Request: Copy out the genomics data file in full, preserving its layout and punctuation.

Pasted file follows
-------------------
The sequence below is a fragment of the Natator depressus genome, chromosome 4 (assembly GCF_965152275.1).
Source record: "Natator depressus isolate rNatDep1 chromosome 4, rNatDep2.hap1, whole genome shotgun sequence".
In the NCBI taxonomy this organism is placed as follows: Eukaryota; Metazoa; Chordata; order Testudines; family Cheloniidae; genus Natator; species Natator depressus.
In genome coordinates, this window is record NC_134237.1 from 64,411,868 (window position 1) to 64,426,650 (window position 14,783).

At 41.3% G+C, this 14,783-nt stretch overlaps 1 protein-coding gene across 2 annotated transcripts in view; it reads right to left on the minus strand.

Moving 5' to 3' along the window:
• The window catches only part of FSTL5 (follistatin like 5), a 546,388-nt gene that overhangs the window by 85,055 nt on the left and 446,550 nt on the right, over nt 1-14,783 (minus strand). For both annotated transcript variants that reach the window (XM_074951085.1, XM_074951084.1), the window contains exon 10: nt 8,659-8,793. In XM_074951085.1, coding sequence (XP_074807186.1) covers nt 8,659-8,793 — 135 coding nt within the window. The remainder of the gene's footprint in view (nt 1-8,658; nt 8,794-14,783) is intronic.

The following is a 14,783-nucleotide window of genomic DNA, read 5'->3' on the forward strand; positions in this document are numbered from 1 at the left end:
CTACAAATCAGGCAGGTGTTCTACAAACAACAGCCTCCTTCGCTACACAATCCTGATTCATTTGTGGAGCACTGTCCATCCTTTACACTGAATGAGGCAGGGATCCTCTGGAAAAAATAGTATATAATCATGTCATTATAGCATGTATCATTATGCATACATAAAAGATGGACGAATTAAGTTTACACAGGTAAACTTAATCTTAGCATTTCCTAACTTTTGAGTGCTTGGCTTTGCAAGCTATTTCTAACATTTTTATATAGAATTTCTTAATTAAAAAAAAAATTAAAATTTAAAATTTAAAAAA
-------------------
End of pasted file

The sequence below is a fragment of the Natator depressus genome, chromosome 4 (assembly GCF_965152275.1).
Source record: "Natator depressus isolate rNatDep1 chromosome 4, rNatDep2.hap1, whole genome shotgun sequence".
In the NCBI taxonomy this organism is placed as follows: Eukaryota; Metazoa; Chordata; order Testudines; family Cheloniidae; genus Natator; species Natator depressus.
In genome coordinates, this window is record NC_134237.1 from 64,411,868 (window position 1) to 64,426,650 (window position 14,783).

At 41.3% G+C, this 14,783-nt stretch overlaps 1 protein-coding gene across 2 annotated transcripts in view; it reads right to left on the minus strand.

Moving 5' to 3' along the window:
• The window catches only part of FSTL5 (follistatin like 5), a 546,388-nt gene that overhangs the window by 85,055 nt on the left and 446,550 nt on the right, over nt 1-14,783 (minus strand). For both annotated transcript variants that reach the window (XM_074951085.1, XM_074951084.1), the window contains exon 10: nt 8,659-8,793. In XM_074951085.1, coding sequence (XP_074807186.1) covers nt 8,659-8,793 — 135 coding nt within the window. The remainder of the gene's footprint in view (nt 1-8,658; nt 8,794-14,783) is intronic.

The following is a 14,783-nucleotide window of genomic DNA, read 5'->3' on the forward strand; positions in this document are numbered from 1 at the left end:
CTACAAATCAGGCAGGTGTTCTACAAACAACAGCCTCCTTCGCTACACAATCCTGATTCATTTGTGGAGCACTGTCCATCCTTTACACTGAATGAGGCAGGGATCCTCTGGAAAAAATAGTATATAATCATGTCATTATAGCATGTATCATTATGCATACATAAAAGATGGACGAATTAAGTTTACACAGGTAAACTTAATCTTAGCATTTCCTAACTTTTGAGTGCTTGGCTTTGCAAGCTATTTCTAACATTTTTATATAGAATTTCTTAATTAAAAAAAAAATTAAAATTTAAAATTTAAAAAA